Not Going to Take It Anymore

November 14th, 2010 by De oppresso liber

During the past week, British students flooded into the streets of London to protest a dramatic change in the pricing of university education.  For those old enough to remember, the scene looked very much like the summer of 1968 when students in Germany, France, and England (among other places) took to the streets to express their anger over Vietnam, their parents’ behavior during World War II (especially in Germany), and other issues.

Rioting has a long history.  Prior to the nineteenth century, English riots represented the only way for average people to let their voices be heard.  In contrast to what many of us might imagine, rioting was well organized and extremely disciplined.  For example, when bread prices climbed beyond a range deemed acceptable, rioters made their way into the street to target specific bakers.  They broke windows and baking equipment, but never targeted those not implicated in the increasing prices.  Elites accepted the riots and sometimes even punished the bakers whose prices had risen faster than any yeast should allow.  To learn more, check out E.P. Thompson’s famous article “The Moral Economy of the English Crowd in the Eighteenth Century.”

Today, the Guardian offers a photo retrospective of “The 10 best mass protests.”  You’ll find everything from an early Vietnam protest in the United States when protesters placed flowers in the barrels of guns to a 1913 women’s suffrage protest when Emily Wilding Davison threw herself under the hooves of King George V’s horse (she died) to demand votes for women.  There’s a nod to Prague Spring in 1968 and coverage of both the Chartist strikes of the 1840s and the British miners’ strike in 1985.  The article is well worth a look.

While you’re at it, have a listen to Neil Young’s brilliant song “Ohio” about the Kent State shootings in May 1970.

Guardian Newspaper Guides to Ancient World

November 5th, 2010 by De oppresso liber

Britain’s Guardian newspaper is doing a series of guides to the ancient world—starting with Egypt.  It is well worth a look.

Trading in Death, Black Death, That Is

November 1st, 2010 by De oppresso liber

The New York Times reports that new research by two separate teams of scientists confirms that waves of plague during the Roman, Medieval, and Victorian periods came from China.

The research “reported conclusively . . . that the causative agent of the most deadly plague, the Black Death, was the bacterium known as Yersinia pestis,” a disease carried on flea-infested rats.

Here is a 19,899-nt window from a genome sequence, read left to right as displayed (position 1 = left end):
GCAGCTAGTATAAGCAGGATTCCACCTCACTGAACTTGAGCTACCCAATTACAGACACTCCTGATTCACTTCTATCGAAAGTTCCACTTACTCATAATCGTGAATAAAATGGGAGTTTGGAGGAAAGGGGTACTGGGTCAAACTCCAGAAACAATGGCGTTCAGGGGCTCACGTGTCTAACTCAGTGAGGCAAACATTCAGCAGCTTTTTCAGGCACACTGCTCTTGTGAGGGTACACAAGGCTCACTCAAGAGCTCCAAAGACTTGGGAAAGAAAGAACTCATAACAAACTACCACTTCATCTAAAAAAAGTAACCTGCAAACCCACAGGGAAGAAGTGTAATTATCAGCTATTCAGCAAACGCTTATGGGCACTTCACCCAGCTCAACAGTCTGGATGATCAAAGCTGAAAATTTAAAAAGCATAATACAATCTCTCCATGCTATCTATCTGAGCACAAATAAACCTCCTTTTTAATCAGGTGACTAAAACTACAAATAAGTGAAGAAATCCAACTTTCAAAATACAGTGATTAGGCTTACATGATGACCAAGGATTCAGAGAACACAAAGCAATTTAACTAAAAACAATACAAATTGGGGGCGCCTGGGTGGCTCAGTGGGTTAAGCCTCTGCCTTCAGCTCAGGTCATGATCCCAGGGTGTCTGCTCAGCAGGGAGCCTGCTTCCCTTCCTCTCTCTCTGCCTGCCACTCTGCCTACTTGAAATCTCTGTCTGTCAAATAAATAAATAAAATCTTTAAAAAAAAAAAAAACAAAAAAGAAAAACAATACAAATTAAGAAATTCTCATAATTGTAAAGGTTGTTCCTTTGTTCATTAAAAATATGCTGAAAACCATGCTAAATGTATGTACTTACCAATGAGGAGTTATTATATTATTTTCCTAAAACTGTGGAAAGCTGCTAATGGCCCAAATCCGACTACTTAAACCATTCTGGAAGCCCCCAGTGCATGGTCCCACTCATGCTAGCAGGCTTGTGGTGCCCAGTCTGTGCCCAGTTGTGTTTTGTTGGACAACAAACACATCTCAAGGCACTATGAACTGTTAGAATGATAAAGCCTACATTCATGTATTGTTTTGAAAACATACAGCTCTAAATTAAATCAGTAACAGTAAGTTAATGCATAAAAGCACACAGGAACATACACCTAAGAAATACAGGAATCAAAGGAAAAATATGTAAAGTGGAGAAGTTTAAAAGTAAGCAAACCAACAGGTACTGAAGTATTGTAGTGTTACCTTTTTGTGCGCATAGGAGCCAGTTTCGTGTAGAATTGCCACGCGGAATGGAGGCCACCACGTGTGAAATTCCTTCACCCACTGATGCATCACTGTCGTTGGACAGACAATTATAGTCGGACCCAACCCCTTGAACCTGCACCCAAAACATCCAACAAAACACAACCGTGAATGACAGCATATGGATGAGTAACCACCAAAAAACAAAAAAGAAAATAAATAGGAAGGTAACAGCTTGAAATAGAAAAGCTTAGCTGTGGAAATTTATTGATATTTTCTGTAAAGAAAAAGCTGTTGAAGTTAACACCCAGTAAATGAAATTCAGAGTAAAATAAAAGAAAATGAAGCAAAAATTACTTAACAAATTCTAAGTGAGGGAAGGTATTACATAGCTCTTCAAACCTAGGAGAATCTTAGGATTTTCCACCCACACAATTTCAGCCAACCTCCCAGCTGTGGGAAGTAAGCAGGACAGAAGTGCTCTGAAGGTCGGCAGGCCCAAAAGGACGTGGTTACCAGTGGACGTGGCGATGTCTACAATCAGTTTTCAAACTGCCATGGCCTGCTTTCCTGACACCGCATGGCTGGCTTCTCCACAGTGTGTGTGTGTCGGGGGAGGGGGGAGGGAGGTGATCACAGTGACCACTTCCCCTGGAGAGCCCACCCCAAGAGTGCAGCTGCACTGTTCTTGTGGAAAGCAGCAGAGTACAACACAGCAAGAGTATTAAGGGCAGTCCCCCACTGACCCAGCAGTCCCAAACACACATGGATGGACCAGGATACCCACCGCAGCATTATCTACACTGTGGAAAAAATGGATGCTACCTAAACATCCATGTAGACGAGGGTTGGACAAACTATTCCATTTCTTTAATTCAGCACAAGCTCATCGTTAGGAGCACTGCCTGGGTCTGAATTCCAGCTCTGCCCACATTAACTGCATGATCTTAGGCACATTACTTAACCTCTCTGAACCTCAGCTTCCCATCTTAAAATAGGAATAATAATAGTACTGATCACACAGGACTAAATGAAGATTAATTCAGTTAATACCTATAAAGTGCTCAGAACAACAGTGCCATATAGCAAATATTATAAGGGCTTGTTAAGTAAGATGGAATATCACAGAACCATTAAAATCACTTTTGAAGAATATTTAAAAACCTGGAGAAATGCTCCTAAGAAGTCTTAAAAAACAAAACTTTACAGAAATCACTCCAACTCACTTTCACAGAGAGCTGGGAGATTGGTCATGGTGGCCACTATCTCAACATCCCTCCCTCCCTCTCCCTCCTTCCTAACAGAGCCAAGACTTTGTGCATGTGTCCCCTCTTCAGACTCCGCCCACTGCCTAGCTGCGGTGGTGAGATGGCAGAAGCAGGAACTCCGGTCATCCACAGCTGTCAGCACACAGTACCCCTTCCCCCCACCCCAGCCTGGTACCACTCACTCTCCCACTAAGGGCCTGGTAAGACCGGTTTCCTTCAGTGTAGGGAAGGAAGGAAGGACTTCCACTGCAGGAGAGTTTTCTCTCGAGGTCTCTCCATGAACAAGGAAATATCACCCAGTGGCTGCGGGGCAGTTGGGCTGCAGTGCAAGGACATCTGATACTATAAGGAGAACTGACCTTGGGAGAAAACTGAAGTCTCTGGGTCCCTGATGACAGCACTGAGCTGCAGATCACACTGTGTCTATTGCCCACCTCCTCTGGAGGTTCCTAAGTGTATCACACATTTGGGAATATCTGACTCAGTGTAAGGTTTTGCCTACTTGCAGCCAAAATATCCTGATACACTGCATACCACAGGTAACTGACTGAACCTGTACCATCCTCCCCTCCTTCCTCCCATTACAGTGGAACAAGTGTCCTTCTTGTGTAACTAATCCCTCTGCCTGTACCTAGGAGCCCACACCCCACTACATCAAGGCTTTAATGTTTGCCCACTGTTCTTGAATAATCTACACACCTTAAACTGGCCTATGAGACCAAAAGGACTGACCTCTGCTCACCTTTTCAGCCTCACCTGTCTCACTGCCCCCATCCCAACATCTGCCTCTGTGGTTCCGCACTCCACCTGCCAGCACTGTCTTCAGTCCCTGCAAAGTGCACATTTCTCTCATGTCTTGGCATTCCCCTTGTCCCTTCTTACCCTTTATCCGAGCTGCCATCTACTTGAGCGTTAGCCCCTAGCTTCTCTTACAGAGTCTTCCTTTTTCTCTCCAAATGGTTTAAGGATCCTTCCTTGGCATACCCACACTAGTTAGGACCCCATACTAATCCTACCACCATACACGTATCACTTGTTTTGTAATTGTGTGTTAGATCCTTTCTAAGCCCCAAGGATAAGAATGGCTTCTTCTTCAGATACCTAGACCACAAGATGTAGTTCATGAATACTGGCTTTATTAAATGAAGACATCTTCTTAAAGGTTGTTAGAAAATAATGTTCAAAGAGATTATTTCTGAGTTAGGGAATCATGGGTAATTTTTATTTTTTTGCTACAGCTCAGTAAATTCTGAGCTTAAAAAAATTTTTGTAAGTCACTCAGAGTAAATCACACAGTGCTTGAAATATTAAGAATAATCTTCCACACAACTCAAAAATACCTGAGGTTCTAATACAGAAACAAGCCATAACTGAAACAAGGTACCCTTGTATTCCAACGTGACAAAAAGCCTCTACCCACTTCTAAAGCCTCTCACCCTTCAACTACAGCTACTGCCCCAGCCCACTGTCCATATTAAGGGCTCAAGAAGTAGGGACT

Scientists studied DNA extracted from mass graves and not only discovered tell-tale signs of the disease, they were able to genetically match the illness found in pits located hundreds of miles apart in different countries.  The evidence suggests that the plague reached Marseilles in France in 1347, then spread north, reaching Hereford, England in 1349.

Likewise, the new findings also show that the Justinian plague (during the 6th century) made its way from China, as did a less deadly outbreak of disease in 1894.  In each case, trade provided the vector whereby disease traveled from Asia to Europe.

There are two items that should be added to this story.  The first is fairly minor.  The “Black Death” is a name assigned to the fourteenth century outbreak much later.  We should more correctly call it the “Great Mortality” or the “Pestilence” as contemporaries did.

Second, the Times article did not address the fact that separate research on northern English and Scottish burial pits suggest that there was at least one additional killer at work: anthrax.  During the fourteenth century, rising affluence in Europe (brought partly by the same trade that led to the outbreak of Yersinia pestis) generated a widespread taste for beef.  Huge tracts of land were clear-cut to raise cattle.

Anthrax spores can live for long periods in the ground and are then easily ingested by cattle.  The disease passes from beast to man quite efficiently and apparently wiped out whole monasteries in England and Scotland.  Contemporaries did not distinguish between plague and anthrax because the symptoms often seemed similar.

These teams have undoubtedly added a great deal to our understanding, but the only thing that is ever truly “conclusive” (historically speaking) is that life is fatal!